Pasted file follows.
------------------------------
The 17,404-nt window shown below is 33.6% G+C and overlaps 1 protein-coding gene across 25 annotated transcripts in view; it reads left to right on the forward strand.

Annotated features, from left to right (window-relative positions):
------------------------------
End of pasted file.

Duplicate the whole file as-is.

The 17,404-nt window shown below is 33.6% G+C and overlaps 1 protein-coding gene across 25 annotated transcripts in view; it reads left to right on the forward strand.

Annotated features, from left to right (window-relative positions):